Fourteen different optional subtitles are offered in a white font. English SDH is provided for the English dub and a separate set of English subtitles are included for the Japanese-language soundtrack. These are not Dubtitles, if you are worried. The English translation of the Japanese audio is quite rudimentary. I’ve seen better on other anime. Seven different dubs are included in 5.1 Dolby Digital, from French to Spanish.
The normal retail Blu-ray combo set includes a DVD and glossy slipcover. Both Amazon and Best Buy also carry a Steelbook version of the Blu-ray. Best Buy’s Steelbook version contains an exclusive poster.
The included digital code is good for both UltraViolet (UV) and Movies Anywhere (MA) if redeemed on VUDU. You also get the bonus on VUDU of receiving both the English-language version of the movie and one with the Japanese audio. It redeems in HDX video quality.
This is a strong set of special features for a major studio release in this day and age of lightweight EPK featurettes. The Japanese director, writer and character designer are all interviewed across them, subtitled in English. The American producers supervising the English dub are also featured.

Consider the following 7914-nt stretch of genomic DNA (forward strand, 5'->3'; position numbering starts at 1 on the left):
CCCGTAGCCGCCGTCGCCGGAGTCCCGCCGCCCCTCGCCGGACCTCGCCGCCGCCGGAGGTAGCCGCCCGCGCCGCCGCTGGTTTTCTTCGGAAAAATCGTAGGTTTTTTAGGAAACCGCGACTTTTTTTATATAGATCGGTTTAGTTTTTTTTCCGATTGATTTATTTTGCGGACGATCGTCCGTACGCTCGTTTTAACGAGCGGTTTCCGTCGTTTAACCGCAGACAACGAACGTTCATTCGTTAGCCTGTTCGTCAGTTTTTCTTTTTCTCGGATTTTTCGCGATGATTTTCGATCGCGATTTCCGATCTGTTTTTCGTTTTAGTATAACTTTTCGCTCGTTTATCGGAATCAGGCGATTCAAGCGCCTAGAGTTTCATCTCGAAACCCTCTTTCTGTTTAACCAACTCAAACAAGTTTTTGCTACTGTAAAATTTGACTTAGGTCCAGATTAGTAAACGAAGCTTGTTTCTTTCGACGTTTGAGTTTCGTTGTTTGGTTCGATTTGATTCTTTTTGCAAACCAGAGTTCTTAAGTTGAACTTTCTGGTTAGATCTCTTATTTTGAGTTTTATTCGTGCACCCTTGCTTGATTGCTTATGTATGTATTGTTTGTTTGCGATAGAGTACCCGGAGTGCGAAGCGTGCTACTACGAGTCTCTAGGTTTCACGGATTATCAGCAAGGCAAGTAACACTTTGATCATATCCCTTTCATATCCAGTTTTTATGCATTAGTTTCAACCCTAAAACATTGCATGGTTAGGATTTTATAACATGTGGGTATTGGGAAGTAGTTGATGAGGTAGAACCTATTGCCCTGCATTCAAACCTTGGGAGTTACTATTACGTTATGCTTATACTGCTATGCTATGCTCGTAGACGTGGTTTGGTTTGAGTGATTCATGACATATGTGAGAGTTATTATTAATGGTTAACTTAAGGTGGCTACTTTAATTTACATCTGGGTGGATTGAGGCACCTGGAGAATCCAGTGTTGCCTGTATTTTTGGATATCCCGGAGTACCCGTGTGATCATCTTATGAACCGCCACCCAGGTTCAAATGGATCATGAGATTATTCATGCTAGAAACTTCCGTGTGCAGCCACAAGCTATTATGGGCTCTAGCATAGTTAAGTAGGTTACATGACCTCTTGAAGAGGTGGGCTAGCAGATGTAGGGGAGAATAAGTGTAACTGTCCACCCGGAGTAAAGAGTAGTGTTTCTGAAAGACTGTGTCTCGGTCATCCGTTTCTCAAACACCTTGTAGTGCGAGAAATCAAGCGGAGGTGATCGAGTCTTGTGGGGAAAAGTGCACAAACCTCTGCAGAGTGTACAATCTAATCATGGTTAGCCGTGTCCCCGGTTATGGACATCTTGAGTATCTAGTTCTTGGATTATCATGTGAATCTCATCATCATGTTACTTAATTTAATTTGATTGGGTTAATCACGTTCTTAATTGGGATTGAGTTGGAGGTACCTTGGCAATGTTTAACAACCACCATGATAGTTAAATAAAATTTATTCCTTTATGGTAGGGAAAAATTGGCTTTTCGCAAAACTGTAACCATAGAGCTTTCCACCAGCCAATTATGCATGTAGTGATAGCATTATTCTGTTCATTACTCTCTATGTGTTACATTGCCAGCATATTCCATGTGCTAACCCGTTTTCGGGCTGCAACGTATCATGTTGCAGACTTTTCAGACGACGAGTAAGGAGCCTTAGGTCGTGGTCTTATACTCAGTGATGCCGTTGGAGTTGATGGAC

East / West Batman (17:33 in HD) – A strong examination of the film’s creative process with interview snippets from the filmmakers behind both the Japanese version and the English production. Mike Carlin, the supervisor of DC Animation, is included among others behind the film. This documentary looks into some of the Western tropes and archetypes from superhero entertainment, meshed into the world of feudal Japan. The trappings of anime from the East takes on Batman’s world.
Batman: Made in Japan (14:03 in HD) – Afro Samurai character designer Takashi Okazaki explains the process behind bringing the proper mix of style and energy that is unmistakably anime to various Batman characters. The filmmakers discuss the Japanese character models, historical influences and animation.
New York Comic Con Presents Batman Ninja (49:02 in HD) – Meet the talented Japanese filmmakers behind Batman Ninja as they discuss their inspirations and challenges in bringing an anime version of Batman to life during a panel discussion unveiling Batman Ninja during New York Comic Con 2017. This panel features questions from the audience and a moderator provided by Warner Bros.
Teen Titans Go To The Movies! Trailer (01:34 in HD) – This sneak trailer plays before the main menu.
Justice League Trailer (03:41 in HD) – A UHD promo plays before the trailer.